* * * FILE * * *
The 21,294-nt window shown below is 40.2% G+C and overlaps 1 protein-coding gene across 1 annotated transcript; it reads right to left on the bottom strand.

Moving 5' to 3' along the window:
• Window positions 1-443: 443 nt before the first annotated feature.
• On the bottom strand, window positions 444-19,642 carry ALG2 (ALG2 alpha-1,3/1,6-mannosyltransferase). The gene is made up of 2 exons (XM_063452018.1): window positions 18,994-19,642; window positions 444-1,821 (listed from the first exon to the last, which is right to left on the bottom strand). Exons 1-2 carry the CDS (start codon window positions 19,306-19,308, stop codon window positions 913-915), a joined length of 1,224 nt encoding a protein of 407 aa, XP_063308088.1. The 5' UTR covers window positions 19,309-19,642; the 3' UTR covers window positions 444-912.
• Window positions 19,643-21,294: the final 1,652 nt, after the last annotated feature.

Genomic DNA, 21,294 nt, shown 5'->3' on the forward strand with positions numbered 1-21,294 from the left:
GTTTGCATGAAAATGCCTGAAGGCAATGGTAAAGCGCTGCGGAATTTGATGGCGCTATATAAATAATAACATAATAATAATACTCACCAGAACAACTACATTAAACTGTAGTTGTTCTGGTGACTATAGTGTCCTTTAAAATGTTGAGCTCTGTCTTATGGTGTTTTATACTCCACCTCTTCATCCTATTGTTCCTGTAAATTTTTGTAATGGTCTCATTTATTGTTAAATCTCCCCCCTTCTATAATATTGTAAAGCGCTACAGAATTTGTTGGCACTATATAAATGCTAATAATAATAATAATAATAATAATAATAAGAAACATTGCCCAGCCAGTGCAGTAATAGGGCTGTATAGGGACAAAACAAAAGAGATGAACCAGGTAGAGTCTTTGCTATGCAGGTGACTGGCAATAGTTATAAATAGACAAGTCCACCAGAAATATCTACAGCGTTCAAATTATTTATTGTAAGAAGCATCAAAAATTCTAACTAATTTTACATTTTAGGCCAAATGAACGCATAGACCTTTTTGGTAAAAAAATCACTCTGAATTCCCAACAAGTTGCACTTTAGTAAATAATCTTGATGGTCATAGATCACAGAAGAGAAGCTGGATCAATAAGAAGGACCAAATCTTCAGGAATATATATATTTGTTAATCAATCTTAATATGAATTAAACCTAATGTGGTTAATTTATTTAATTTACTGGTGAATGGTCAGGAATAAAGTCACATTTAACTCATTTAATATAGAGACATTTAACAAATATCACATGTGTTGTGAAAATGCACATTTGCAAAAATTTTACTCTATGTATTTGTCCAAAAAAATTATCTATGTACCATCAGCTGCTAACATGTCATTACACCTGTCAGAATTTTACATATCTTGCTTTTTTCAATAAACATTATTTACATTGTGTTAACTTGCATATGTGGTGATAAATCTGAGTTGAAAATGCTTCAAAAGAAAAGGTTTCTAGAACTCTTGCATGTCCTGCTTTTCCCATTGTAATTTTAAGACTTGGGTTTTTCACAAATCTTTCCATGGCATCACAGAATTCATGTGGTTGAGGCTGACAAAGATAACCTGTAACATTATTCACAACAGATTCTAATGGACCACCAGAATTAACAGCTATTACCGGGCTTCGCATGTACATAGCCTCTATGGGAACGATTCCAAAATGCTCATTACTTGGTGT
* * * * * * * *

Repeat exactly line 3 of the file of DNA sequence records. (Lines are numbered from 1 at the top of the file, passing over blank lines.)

• Window positions 1-443: 443 nt before the first annotated feature.